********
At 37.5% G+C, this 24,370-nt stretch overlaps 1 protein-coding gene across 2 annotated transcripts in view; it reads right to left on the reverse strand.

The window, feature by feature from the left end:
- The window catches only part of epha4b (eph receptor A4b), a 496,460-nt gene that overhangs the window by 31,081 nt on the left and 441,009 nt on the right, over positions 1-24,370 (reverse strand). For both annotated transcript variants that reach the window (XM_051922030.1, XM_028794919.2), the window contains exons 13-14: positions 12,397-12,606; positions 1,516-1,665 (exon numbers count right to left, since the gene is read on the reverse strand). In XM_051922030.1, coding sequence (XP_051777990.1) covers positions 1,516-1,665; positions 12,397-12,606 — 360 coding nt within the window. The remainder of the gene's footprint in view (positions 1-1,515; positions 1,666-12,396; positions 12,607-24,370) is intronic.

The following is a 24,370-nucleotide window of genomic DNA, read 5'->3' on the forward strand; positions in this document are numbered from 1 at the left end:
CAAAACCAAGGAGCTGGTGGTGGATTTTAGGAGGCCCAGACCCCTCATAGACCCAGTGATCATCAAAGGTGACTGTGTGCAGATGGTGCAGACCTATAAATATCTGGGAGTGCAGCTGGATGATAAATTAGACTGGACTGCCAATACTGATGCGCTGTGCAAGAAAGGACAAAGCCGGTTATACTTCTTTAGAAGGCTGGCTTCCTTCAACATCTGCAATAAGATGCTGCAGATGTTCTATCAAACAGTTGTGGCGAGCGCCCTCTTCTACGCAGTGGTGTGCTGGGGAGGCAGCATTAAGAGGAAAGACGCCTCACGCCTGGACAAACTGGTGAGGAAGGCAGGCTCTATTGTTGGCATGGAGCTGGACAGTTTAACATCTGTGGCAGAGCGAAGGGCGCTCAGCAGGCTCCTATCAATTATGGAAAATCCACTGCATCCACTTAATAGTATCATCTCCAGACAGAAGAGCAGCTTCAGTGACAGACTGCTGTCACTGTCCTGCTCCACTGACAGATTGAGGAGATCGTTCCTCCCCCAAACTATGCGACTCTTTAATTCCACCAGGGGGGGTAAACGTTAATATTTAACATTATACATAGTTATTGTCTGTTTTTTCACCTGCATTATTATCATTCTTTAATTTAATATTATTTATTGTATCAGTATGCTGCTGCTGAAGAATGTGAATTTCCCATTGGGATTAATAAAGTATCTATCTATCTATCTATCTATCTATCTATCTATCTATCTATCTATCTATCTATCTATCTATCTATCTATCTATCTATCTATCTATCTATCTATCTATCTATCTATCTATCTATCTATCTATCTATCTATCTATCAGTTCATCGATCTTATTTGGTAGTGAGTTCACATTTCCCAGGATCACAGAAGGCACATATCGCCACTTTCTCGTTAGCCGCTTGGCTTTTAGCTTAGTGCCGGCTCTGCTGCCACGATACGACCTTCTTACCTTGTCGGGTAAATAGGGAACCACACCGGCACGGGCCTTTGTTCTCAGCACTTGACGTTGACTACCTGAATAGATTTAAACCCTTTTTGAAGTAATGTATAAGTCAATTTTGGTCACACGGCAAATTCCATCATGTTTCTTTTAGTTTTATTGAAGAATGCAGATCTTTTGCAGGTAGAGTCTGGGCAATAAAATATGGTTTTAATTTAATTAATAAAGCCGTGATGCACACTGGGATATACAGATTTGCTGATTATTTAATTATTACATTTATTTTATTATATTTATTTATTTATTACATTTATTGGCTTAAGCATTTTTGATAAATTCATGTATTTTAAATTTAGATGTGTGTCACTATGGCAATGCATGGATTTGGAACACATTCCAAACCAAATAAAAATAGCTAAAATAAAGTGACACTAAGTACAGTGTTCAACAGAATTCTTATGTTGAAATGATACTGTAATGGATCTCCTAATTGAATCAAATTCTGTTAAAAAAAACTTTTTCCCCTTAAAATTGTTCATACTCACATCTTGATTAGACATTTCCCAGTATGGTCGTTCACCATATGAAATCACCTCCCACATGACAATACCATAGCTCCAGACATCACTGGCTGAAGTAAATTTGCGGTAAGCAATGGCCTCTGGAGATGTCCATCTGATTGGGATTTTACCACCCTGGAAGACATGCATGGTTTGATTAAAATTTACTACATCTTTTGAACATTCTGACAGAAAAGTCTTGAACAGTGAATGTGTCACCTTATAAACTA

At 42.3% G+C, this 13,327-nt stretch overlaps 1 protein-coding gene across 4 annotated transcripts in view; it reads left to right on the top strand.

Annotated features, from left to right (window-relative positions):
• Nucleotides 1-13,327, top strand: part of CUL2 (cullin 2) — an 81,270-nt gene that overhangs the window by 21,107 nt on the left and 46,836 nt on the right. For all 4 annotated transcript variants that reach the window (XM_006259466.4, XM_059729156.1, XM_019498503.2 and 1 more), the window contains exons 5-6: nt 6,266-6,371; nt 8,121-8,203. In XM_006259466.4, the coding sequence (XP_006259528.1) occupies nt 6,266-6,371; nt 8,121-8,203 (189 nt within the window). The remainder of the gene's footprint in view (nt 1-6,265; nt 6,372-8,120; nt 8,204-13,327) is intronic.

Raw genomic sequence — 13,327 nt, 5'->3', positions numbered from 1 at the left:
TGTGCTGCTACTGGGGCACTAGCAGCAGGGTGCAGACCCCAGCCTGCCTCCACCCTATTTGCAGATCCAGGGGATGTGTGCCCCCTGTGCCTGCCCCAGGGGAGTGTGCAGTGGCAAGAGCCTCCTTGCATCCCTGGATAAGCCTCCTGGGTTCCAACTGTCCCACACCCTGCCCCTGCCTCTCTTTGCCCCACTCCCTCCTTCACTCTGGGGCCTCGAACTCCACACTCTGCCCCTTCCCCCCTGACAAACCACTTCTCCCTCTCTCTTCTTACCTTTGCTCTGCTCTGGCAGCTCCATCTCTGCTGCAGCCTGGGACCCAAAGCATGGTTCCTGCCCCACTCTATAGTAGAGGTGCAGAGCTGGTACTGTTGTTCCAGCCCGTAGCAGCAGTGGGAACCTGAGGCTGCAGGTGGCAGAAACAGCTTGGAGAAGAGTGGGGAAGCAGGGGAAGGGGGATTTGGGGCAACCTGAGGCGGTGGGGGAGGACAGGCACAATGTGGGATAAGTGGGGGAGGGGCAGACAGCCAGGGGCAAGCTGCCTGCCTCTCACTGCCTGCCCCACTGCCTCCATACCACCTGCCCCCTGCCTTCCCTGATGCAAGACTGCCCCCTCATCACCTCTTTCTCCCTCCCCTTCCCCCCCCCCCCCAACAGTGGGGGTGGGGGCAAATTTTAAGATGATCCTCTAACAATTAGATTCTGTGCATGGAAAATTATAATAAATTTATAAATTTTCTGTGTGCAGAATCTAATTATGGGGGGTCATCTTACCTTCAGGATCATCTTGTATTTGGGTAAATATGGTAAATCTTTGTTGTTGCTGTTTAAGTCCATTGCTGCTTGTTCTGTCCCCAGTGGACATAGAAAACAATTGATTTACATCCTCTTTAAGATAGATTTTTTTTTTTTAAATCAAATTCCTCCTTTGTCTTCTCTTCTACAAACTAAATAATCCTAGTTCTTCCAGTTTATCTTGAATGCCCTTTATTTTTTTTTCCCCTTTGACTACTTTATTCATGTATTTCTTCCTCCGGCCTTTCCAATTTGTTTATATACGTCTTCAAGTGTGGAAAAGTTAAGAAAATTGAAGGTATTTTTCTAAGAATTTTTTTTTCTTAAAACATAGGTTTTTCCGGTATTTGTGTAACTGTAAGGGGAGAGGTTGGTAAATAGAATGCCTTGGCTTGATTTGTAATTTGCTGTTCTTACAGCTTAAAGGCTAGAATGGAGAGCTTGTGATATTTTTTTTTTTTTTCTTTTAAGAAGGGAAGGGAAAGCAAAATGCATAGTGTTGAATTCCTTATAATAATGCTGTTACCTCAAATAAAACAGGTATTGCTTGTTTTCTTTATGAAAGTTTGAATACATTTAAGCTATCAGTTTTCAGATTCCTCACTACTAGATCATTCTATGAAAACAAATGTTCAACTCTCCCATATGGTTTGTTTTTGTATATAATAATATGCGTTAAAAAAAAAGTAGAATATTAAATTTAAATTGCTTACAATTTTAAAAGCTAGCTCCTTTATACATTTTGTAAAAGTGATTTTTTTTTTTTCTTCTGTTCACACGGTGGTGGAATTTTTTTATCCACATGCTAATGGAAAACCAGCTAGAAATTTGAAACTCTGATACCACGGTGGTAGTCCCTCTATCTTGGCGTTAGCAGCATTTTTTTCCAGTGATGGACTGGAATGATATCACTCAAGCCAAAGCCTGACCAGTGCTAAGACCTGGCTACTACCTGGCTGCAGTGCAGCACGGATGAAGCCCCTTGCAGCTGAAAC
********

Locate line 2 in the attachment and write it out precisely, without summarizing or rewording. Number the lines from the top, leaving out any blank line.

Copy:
The window, feature by feature from the left end: